Benton County Asks State Attorney General and State Patrol for Criminal Investigation of Sheriff


Benton County commissioners are calling for a criminal investigation into the 14,000 rounds of county-owned ammunition found late last year at Sheriff Jerry Hatcher's former home.

The board on Tuesday said it will ask the prosecutor's office to prepare a letter to Washington state Attorney General Bob Ferguson and Washington State Patrol Chief John R. Batiste.

The move was proposed by Commissioner Jerome Delvin and agreed to by Commissioner Shon Small and Chairman Jim Beaver. They hope to have the letter ready to be approved and signed at their Sept. 1 meeting.

"I know when the information came to the public and to us, there was some back-channel efforts made by the prosecutors and others to try to get something like that done," Delvin said during Tuesday's commission meeting.

He said some agencies declined then, but it is time now for the county to make a formal request.

The letter will ask the two state agencies to investigate the ammunition, more than eight months after it was discovered by Monica Hatcher as she was packing up what was left of her estranged husband's personal items in their Kennewick home.

The cases of ammo for several different types of guns were found in the garage.

Jerry Hatcher has not lived in the Badger Canyon home since early September, just before Monica Hatcher filed to end their eight-year marriage.

However, after a judge granted a temporary protection order for Monica Hatcher, the sheriff was ordered to hand over all of his weapons to Kennewick police. That included his service pistol.

Monica Hatcher detailed the discovery in a court filing in February. She included black-and-white photocopies of pictures of the ammo cases, along with guns she also says were found in the garage.

Jerry Hatcher previously told the Tri-City Herald he complied with the divorce court order, and made Kennewick police and his attorney aware of what was left at the house.

He claims it was up to his wife to arrange for the hand-over to police since he no longer lived there and was ordered not to have contact with her.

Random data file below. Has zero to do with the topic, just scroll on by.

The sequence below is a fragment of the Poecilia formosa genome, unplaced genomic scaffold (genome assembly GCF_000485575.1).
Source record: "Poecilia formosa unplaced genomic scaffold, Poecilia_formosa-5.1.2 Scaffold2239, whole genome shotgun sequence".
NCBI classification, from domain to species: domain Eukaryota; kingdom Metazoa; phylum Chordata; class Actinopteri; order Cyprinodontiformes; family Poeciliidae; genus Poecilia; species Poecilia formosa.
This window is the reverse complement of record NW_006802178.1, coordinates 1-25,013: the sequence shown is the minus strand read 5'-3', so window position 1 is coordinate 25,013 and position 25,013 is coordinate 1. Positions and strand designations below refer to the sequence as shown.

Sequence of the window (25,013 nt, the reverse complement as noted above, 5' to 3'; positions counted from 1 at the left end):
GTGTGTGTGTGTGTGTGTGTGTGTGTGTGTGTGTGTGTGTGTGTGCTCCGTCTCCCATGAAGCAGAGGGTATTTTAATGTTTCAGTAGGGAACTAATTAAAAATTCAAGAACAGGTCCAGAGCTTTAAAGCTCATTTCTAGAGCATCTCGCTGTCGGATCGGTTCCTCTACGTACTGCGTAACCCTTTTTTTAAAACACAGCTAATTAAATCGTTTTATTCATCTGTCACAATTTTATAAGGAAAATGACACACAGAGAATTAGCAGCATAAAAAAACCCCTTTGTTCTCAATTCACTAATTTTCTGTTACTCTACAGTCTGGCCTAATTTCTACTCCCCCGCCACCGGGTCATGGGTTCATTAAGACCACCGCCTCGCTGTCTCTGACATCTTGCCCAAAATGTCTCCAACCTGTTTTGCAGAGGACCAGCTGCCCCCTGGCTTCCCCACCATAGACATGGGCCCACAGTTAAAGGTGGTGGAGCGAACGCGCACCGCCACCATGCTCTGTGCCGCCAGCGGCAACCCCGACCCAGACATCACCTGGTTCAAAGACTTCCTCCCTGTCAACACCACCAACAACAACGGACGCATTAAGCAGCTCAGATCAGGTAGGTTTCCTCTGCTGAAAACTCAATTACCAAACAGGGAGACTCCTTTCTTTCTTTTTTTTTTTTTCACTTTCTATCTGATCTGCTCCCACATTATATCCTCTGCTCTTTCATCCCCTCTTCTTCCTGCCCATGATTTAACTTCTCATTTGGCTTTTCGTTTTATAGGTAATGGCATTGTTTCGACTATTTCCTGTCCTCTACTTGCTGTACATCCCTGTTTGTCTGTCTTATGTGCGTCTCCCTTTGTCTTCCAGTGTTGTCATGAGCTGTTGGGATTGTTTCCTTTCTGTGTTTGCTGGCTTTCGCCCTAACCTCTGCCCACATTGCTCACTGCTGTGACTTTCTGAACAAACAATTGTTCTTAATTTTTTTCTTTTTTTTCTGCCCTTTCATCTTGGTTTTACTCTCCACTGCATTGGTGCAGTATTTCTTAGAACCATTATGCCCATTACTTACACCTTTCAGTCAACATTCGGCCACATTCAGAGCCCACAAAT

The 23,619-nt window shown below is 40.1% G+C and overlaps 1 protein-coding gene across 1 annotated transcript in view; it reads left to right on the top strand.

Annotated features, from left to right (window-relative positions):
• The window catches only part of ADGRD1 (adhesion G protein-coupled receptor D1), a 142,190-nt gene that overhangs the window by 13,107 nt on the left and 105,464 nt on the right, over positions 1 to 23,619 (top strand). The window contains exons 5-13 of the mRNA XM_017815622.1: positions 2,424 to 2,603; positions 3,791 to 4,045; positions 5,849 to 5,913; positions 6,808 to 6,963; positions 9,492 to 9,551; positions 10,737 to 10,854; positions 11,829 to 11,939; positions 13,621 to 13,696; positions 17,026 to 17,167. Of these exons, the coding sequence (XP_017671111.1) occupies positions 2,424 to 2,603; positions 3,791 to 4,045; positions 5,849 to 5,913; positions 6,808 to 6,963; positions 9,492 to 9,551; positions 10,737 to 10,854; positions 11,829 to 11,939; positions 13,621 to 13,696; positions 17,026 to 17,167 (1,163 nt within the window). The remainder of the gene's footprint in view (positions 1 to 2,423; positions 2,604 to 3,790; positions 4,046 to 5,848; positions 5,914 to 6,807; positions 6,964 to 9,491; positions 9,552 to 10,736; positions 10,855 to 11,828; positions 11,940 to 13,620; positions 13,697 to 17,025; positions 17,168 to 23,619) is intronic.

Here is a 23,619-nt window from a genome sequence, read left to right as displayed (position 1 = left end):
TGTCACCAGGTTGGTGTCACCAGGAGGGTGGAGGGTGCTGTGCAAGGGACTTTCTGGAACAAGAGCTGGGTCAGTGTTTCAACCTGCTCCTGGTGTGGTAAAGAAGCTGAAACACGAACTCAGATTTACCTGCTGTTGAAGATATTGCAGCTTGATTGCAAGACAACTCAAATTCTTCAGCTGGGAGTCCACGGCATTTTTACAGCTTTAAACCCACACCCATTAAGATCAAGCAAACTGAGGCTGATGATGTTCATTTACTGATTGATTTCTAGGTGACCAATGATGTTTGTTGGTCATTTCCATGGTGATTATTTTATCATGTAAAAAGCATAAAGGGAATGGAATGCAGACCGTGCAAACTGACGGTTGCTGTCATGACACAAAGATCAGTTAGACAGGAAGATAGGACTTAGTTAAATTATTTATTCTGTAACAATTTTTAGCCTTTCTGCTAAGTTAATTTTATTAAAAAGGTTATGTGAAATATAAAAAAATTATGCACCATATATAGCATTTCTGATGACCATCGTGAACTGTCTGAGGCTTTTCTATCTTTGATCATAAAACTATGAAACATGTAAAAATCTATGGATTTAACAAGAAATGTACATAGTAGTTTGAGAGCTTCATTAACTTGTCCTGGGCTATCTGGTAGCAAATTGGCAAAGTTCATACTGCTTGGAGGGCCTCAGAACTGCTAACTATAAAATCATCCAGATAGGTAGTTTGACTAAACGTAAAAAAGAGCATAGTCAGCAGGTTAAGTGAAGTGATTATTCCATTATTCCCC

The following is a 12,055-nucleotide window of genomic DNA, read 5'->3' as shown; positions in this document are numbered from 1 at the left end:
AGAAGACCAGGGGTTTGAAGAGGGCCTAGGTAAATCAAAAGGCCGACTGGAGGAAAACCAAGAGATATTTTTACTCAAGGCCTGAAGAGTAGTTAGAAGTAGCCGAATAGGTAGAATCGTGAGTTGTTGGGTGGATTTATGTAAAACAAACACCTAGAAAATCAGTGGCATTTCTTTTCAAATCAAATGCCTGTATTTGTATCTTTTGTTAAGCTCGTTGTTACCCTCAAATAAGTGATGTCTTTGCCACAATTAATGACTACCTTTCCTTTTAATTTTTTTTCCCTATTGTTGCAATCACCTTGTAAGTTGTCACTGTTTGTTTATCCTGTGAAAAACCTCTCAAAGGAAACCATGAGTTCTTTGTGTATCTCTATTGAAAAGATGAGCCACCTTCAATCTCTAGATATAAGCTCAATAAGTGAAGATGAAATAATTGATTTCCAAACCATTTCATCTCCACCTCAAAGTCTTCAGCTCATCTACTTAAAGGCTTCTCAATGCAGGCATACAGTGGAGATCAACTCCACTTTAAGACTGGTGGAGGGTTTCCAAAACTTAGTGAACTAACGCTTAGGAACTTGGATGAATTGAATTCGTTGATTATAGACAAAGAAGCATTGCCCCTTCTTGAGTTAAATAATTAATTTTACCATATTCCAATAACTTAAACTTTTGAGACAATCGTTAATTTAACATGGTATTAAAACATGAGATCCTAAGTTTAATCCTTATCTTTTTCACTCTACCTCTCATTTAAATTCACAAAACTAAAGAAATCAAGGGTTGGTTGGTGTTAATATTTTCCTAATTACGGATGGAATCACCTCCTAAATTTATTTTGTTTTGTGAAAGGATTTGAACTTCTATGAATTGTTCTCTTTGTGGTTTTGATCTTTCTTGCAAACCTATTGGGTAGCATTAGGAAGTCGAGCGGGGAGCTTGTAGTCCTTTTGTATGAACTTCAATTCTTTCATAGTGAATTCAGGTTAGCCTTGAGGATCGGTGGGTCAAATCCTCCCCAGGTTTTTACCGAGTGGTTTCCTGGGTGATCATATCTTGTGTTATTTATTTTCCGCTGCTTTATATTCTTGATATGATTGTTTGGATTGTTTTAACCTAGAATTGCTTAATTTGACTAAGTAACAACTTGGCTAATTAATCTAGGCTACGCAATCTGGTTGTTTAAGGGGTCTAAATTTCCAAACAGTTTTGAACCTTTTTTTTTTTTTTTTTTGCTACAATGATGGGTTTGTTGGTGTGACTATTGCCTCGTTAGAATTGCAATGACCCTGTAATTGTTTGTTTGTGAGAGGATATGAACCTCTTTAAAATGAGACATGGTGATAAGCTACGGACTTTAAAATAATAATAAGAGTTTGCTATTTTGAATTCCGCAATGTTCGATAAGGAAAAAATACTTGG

In explaining why he had the ammunition, Hatcher told the Herald he has lots of sheriff's office equipment at home to respond to calls or go to the shooting range when available.

He said having the property at his home is not illegal, nor does it violate department policy.

Hatcher legal troubles

Tuesday's request is the latest in a string of investigations and legal matters involving Hatcher and the Benton County Sheriff's Office.

Last week, a Walla Walla County judge ruled that sheriff's Sgt. Jason Erickson can move forward with an effort to recall his boss.

The sergeant, backed by nearly the entire membership of the Benton County Deputy Sheriff's Guild, has accused Hatcher of intimidation, lying and theft.

The union in March called for an outside criminal investigation into why the taxpayer-funded property was stored at Hatcher's home. Their statement at the time called the cache "extraordinary" and "somewhat mindboggling."

Commissioners have sent letters to the deputies union saying they support the employees in their no-confidence vote and then the recall vote. The county board has refused to pay Hatcher's legal fees to fight the recall.

Hatcher has accused the county commissioners of playing politics, though the sheriff and all three commissioners are Republicans. The board last fall removed the county jail from the sheriff's control.

Erickson now needs to gather 14,000 valid signatures of registered Benton County voters in order to hold a special recall election.

Hatcher is expected to appeal the judge's decision to the Washington state Supreme Court.

His attorney on the recall matter, George Telquist, argued last week that it's all an attempt by Hatcher's command staff to perform a coup d'etat and thwart the voters' will.

Telquist said the ammunition was purchased in 2016, months before Hatcher became sheriff, and there was no standard or rule in Benton County that was violated by him having the county-owned equipment at home.


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